The Big Time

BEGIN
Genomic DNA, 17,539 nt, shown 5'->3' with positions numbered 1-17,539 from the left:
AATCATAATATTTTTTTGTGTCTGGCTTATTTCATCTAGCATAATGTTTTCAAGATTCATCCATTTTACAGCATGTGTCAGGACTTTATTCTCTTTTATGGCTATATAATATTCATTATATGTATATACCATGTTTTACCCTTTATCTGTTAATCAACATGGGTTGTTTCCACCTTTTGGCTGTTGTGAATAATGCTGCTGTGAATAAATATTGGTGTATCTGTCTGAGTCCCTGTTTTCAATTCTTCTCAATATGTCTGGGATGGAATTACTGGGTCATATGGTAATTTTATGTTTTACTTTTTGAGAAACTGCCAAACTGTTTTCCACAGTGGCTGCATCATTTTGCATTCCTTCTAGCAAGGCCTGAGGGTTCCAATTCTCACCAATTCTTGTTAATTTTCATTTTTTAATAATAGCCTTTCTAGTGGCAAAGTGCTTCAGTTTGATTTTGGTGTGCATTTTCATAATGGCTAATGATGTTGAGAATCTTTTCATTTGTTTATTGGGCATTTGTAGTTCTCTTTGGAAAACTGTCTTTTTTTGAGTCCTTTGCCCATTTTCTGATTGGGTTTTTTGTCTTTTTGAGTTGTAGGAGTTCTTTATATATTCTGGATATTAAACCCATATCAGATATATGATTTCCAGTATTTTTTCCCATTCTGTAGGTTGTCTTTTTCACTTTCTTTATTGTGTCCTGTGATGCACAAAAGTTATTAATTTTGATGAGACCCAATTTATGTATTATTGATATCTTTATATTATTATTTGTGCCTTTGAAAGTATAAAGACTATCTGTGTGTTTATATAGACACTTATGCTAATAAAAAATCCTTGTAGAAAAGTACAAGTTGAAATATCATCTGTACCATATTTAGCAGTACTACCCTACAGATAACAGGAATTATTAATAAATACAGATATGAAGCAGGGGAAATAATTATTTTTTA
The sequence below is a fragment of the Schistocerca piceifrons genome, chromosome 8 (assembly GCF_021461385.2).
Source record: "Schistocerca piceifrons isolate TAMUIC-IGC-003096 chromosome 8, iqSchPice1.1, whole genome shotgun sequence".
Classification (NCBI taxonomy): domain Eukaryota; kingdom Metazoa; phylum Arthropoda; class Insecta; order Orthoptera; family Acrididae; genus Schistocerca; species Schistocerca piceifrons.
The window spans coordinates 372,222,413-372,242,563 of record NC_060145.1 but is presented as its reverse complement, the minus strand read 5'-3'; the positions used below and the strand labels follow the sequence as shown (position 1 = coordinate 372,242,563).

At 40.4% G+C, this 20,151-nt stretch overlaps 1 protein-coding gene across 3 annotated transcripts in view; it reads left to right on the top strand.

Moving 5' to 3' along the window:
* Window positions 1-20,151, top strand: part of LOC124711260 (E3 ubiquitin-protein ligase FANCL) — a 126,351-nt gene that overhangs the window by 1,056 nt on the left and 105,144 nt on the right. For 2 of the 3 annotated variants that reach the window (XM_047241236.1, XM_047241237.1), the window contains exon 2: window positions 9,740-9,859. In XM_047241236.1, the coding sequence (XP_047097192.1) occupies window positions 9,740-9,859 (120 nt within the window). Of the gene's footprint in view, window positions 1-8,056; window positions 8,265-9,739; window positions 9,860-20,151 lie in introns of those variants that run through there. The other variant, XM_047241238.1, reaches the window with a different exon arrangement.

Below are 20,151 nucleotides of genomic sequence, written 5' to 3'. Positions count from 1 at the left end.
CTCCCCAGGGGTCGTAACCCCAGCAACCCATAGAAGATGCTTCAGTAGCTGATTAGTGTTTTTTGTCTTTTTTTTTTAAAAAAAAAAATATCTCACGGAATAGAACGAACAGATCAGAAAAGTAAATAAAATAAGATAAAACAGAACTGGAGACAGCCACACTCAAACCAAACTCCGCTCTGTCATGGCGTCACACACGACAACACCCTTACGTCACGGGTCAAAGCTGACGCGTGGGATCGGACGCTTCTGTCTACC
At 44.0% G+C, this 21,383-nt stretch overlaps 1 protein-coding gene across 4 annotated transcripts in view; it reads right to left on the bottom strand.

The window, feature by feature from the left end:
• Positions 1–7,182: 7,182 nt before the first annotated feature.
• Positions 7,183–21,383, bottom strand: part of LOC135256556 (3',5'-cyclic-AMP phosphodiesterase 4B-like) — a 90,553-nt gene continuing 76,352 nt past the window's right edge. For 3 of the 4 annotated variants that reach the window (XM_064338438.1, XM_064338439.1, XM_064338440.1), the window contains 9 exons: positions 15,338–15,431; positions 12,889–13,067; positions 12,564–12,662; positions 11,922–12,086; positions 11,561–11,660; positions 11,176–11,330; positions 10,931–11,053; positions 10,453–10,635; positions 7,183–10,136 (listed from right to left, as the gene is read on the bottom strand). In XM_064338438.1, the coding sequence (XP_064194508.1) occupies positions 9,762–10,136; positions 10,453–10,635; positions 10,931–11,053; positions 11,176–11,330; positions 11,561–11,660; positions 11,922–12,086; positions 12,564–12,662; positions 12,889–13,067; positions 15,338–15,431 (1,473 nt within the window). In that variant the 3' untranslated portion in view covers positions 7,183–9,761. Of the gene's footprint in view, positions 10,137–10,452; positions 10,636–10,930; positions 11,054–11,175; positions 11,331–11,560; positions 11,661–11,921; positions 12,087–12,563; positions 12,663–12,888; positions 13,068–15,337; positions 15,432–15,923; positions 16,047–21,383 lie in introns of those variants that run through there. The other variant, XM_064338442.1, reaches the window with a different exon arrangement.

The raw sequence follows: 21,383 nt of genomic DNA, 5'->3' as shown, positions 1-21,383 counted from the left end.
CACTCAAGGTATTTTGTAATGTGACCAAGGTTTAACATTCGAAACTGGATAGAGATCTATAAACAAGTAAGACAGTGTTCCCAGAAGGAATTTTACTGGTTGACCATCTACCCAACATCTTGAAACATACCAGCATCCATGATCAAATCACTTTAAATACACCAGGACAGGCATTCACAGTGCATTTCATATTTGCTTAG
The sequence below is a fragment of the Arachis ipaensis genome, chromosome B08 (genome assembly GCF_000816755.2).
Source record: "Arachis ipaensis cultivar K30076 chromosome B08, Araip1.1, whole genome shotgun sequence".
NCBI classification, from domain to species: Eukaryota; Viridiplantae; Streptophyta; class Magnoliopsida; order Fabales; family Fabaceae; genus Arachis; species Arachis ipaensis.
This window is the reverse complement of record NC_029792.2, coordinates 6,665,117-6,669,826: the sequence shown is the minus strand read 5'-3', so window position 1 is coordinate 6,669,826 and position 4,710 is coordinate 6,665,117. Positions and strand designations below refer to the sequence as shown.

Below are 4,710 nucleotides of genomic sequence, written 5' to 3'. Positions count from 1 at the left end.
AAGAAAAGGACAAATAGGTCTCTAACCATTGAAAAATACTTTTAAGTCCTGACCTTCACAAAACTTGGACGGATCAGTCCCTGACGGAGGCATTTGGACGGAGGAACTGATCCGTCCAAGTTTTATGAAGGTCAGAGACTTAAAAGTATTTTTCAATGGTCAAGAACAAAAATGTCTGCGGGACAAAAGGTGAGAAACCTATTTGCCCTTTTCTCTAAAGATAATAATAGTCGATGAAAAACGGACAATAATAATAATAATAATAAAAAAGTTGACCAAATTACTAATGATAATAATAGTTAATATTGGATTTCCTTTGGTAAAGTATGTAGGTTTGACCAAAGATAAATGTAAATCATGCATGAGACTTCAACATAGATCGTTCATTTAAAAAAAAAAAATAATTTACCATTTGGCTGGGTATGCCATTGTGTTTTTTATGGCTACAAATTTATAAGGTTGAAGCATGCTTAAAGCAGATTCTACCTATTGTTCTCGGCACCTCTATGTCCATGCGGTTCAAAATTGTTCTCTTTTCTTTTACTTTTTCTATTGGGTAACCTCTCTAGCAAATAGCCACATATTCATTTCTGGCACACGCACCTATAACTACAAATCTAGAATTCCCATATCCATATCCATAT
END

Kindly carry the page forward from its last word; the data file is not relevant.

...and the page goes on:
Nestled midway in this story about the Big Ten’s impending expansion is a quote from former Syracuse athletics director Jake Crouthamel who predicts that both the SEC and the ACC will be expanding to 16-teams in the near future:Crouthamel said he saw the Big Ten, the Atlantic Coast Conference, the Southeastern Conference and the Pacific-10 forming four 16-team superconferences and leaving the umbrella of the NCAA. He said that those leagues would form their own basketball tournament to rival the N.C.A.A. tournament. “If you look at the history of what’s been going on for the last decade, I think it’s leading in that direction,” he said. Before chomping on that steak, let’s set the table. Big Ten expansion is happening, it’s happening now and it’s going to be groundbreaking. Historically timid in its approach to change in college athletics – the conference has long fought full expansion to set up a football playoff championship game, was last in the pool with a basketball tournament, resisted night football games for years, still doesn’t like playing football games after Thanksgiving and refuses to play football on Thursdays – the Big Ten is finally getting aggressive, thinking big, and attempting to fill out its enormous potential within college sports. Much like it did with the Big Ten Network, the Big Ten’s expansion model is bold and visionary in that the Big Ten isn’t thinking of adding just one team to get to 12 member institutions like the SEC, ACC and Big 12, speculation now has the conference eyeing 14 or even 16 teams. Those teams would be some combination of Notre Dame, Rutgers, Connecticut, Syracuse, Pitt and/or Missouri. Notre Dame is the ideal choice for the Big Ten (and joining the Big Ten would be the right move for the Irish as well, even though they don’t want to admit it), but any combination of those schools would dramatically bolster the profile and power of the Big Ten conference by moving it into new TV markets and unprecedented revenue streams. The question for fans in this part of the world naturally becomes: how would this effect the SEC and ACC? A dramatic expansion by the Big Ten, the kind that now seems imminent, should be handled differently by both the SEC and ACC because those two conferences, despite their many similarities, have different realities and needs. I have long lived by the philosophy that “if you’re not growing, you’re getting smaller,” but I also realize that growth for growth’s sake or unwieldy growth has proven costly for innumerable organizations – AOL/Time Warner, Buckhead condominiums, the NHL. Bigger isn’t better, better is better, but bigger is better when bigger makes sense the way it does for the Big Ten today, the way it did for the SEC when it expanded back in the early 90s and the way it did for the ACC when it expanded back in the mid 00s. With another round of conference realignment upon us, I think the time is right for the ACC to get bigger again, while the time is wrong for the SEC to expand. The ACC gave up its quaint boutique charm when it added BC, Virginia Tech and Miami trying to keep up with the SEC’s growth while attempting to transition its focus from basketball to football which is far more lucrative, but the expansion has yet to “take.” Competitive success, particularly in football, has been underwhelming, most people – myself included – still can’t for certain tell you who plays in the Atlantic and who plays in the Coastal divisions, and the league has more of a patchwork feel than a seamless cohesion like the SEC or Big 12. The cockamamie divisional alignment, an initial resistance – which continues to this day – to the original expansion and the greater emphasis placed on football by basketball old timers along Tobacco Road and the unimaginable collapse of both the Florida State and Miami football programs have collaborated to make ACC expansion seem like a failure. While it hasn’t been a smashing success, it has resulted in more money for the conference and was ultimately the right move in order to stay relevant in college athletics. Since nothing meaningful would be lost by expanding further, and because so many of the target schools fit the ACC’s profile, the ACC would be smart to expand again hoping the second time would be the charm. Syracuse, UConn and Rutgers would all be ideal fits for the ACC – both as universities and athletic partners. Each of these schools would expand the ACC’s profile in the New York media market while not adversely impacting the league’s geographic footprint or travel budgets. Syracuse and/or UConn would have natural rivalries with Boston College, and Syracuse and Miami already have a rivalry that previous expansion killed. West Virginia is too hick – I mean “culturally incongruous.” Louisville is geographically far flung and is a glorified commuter college which has no business in an academic coalition with Duke, UNC, Wake and Virginia – ditto Cincinnati. Pitt is worth considering, but doesn’t bring enough to the table to make it worth while. The wildcard is South Florida which is a joke as a university and culturally a tough sell to the blue-blooded ACC elite, but it brings a huge TV market (Tampa) and is clearly a university and athletic program on the rise which could mature over time. My advice to the ACC is move to 14 teams, correct the nonsensical and confusing divisional alignments by breaking down along geographic lines, and hope Jimbo Fisher is the real deal. What’s more, if the Big Ten raids the Big East for teams, those left behind can be acquired by the ACC for pennies on the dollar. Like a great home whose price dives due to an impending divorce and the desperate circumstances of the owners, Big East teams stranded by exodus will beg for inclusion into the ACC with none of the rancor that surrounded the ACC’s last expansion. As for the SEC, it works. The league’s current constitution makes sense, its identity and influence are secure thanks to its football dominance, and its multi-billion dollar TV deals allow it to stand pat and see where the chips fall. Down the road, if the SEC wants to take another look at expansion, perhaps programs not on the table today like Texas or Oklahoma could be at play. The SEC has enormous power and doesn’t need to play this hand to remain a major player. It’s more likely a mistake would be made in expansion at this point by the SEC. Big Ten expansion will change the face of college athletics dramatically; it will change how we watch the games and it will shift the competitive landscape. The ACC should use this opportunity to grow and reconfigure itself while the SEC should sit this round out and continue to enjoy the fruits of its previous labor at expansion.